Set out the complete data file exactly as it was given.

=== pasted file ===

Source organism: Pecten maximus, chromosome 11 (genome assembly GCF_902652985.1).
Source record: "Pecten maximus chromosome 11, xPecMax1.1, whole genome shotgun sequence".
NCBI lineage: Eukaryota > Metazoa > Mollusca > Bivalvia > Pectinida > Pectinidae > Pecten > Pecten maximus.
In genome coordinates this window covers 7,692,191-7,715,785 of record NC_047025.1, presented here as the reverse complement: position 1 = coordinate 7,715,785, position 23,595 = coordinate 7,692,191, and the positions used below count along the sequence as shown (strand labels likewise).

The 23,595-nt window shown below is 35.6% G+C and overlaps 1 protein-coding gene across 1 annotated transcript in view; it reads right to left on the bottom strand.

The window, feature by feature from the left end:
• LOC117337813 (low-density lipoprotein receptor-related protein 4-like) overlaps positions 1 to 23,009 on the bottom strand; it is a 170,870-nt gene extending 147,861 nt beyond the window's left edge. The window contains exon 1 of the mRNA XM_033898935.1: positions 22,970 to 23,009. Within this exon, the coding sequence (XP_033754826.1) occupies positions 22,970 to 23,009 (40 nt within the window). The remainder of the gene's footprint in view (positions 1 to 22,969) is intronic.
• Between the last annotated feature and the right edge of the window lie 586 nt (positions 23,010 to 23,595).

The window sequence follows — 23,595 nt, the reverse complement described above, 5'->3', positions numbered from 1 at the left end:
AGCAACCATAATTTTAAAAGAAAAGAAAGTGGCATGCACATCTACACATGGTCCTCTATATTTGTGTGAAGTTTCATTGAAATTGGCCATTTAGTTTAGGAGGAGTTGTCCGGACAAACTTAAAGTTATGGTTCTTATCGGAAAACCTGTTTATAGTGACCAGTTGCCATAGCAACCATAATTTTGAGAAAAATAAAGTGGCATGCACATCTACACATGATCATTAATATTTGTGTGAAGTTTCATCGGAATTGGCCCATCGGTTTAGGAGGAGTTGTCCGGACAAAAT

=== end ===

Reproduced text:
Source organism: Pecten maximus, chromosome 11 (genome assembly GCF_902652985.1).
Source record: "Pecten maximus chromosome 11, xPecMax1.1, whole genome shotgun sequence".
NCBI lineage: Eukaryota > Metazoa > Mollusca > Bivalvia > Pectinida > Pectinidae > Pecten > Pecten maximus.
In genome coordinates this window covers 7,692,191-7,715,785 of record NC_047025.1, presented here as the reverse complement: position 1 = coordinate 7,715,785, position 23,595 = coordinate 7,692,191, and the positions used below count along the sequence as shown (strand labels likewise).

The 23,595-nt window shown below is 35.6% G+C and overlaps 1 protein-coding gene across 1 annotated transcript in view; it reads right to left on the bottom strand.

The window, feature by feature from the left end:
• LOC117337813 (low-density lipoprotein receptor-related protein 4-like) overlaps positions 1 to 23,009 on the bottom strand; it is a 170,870-nt gene extending 147,861 nt beyond the window's left edge. The window contains exon 1 of the mRNA XM_033898935.1: positions 22,970 to 23,009. Within this exon, the coding sequence (XP_033754826.1) occupies positions 22,970 to 23,009 (40 nt within the window). The remainder of the gene's footprint in view (positions 1 to 22,969) is intronic.
• Between the last annotated feature and the right edge of the window lie 586 nt (positions 23,010 to 23,595).

The window sequence follows — 23,595 nt, the reverse complement described above, 5'->3', positions numbered from 1 at the left end:
AGCAACCATAATTTTAAAAGAAAAGAAAGTGGCATGCACATCTACACATGGTCCTCTATATTTGTGTGAAGTTTCATTGAAATTGGCCATTTAGTTTAGGAGGAGTTGTCCGGACAAACTTAAAGTTATGGTTCTTATCGGAAAACCTGTTTATAGTGACCAGTTGCCATAGCAACCATAATTTTGAGAAAAATAAAGTGGCATGCACATCTACACATGATCATTAATATTTGTGTGAAGTTTCATCGGAATTGGCCCATCGGTTTAGGAGGAGTTGTCCGGACAAAAT